CHARLESTON, W.Va. -- Lawyers representing some Nitro residents and the Monsanto chemical company now find their interests aligned as they try to convince the judge that a settlement reached in a huge class-action dioxin lawsuit is fair.
Some class members represented by Arlington, Va., lawyer Thomas Urban II have challenged the preliminary settlement, which was reached in February after nearly 10 years of litigation. They say the settlement isn't fair and reasonable and is a result of "collusion between the defendants and class counsel."
Circuit Judge Derek Swope entered a court order last week that directs attorneys for the class of plaintiffs and Monsanto to provide an expansive list of information and a wide range of documents explaining how the settlement was reached.
Before Swope's order, lead plaintiffs' attorney Stuart Calwell and Monsanto lawyer Charles Love filed responses objecting to Urban's motion to get the documents. Those responses were sealed.
Chemical giant Monsanto has agreed to pay up to $84 million for medical monitoring and $9 million to clean up 4,500 homes. Word of the settlement emerged on the eve of an expected six-month trial in a case in which Nitro-area residents sought medical monitoring for dioxin-related illnesses and a cleanup of what they argued was a contaminated community.
For more than 50 years, the Monsanto plant in Nitro churned out herbicides, rubber products and other chemicals. The plant's production of the defoliant Agent Orange created dioxin as a toxic chemical byproduct.
Swope's ruling last week granted Urban's motion to permit discovery on whether the proposed settlement is fair and adequate.
Urban's group of plaintiffs, although class members, have objected to the settlement. They asked Swope to allow them to obtain information about the settlement to bolster their claims that it should not be approved.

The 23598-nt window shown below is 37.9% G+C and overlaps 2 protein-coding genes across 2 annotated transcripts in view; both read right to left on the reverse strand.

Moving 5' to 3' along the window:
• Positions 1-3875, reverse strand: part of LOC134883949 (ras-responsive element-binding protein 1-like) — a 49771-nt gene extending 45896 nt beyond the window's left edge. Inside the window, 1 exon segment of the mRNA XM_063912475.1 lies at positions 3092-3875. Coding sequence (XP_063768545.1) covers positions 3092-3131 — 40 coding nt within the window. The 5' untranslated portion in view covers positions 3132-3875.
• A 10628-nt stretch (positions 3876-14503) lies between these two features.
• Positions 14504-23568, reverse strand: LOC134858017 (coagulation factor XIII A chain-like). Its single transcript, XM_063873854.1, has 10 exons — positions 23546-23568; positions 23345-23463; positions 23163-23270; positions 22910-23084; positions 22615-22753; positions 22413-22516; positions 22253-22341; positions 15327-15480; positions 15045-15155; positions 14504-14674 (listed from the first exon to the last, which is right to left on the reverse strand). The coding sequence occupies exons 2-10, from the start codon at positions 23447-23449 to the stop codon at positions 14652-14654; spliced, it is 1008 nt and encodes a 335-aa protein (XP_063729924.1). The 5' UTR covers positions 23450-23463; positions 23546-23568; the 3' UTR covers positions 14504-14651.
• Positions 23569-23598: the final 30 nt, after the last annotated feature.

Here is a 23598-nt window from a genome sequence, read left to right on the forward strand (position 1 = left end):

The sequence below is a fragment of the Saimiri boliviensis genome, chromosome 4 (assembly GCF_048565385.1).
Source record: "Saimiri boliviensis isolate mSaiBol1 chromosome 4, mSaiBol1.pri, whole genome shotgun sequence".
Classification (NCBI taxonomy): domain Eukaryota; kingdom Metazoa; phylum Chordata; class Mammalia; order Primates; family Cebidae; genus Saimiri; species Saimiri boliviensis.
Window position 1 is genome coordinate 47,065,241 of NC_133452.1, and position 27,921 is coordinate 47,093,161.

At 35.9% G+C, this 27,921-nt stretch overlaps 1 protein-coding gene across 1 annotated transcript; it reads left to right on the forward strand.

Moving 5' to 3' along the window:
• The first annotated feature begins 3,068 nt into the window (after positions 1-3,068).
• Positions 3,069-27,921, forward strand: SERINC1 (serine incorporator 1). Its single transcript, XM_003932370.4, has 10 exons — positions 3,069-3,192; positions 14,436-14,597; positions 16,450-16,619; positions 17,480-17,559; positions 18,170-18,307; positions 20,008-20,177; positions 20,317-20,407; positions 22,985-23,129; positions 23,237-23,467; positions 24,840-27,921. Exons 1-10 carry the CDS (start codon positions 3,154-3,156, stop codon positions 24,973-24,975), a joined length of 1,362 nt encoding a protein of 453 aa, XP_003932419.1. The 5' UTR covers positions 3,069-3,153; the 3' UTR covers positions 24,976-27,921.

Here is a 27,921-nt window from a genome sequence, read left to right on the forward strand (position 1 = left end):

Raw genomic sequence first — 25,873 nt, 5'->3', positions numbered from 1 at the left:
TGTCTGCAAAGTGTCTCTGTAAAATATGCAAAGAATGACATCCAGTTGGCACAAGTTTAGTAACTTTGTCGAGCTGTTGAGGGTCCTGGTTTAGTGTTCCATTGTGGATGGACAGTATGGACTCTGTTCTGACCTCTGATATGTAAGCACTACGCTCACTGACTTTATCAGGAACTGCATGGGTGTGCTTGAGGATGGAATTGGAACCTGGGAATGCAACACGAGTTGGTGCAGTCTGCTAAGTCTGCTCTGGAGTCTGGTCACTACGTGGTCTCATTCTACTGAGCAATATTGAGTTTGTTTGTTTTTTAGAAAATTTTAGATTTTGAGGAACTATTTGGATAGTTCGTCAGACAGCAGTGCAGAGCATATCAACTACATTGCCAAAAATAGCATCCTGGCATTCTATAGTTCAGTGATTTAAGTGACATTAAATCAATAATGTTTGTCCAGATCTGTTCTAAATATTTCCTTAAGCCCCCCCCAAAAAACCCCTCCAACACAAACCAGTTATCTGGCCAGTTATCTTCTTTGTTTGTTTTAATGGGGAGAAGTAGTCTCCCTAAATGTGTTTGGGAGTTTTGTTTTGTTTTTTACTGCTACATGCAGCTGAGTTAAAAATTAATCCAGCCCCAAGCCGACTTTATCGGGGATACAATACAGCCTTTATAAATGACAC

While Swope granted the motion, he was careful to point out that the information to be disclosed is to assist him in his assessment of whether the settlement is fair and reasonable and whether he should approve it.
A hearing on whether the settlement will be approved has been scheduled for 9 a.m. June 18. Meanwhile, the information must be disclosed to Swope no later than May 4.
"The Court does not mean to suggest that by granting this discovery it has prejudged the fairness, adequacy and reasonableness of the proposed settlement. It is axiomatic to say that the dynamics of compromise and settlement are giving up certain rights to obtain other rights," Swope wrote. "Just because certain rights are given up does not mean that the proposed settlement is automatically unfair, inadequate and unreasonable."
Also in the order, Swope recognized that the challenge to the settlement puts attorneys for the class and Monsanto in the awkward position of advocating the settlement terms when, by their nature, they are different from the positions taken in the litigation.
For example, while Calwell, lead attorney for the class, planned to ask the jury to approve medical monitoring for as many as 80,000 present and former Nitro residents the proposed settlement agreement apparently estimates between 3,000 and 5,000 people will qualify for the medical tests.
Calwell is faced with the task of convincing the judge that the drastic change in his clients' position for purposes of the settlement is justified.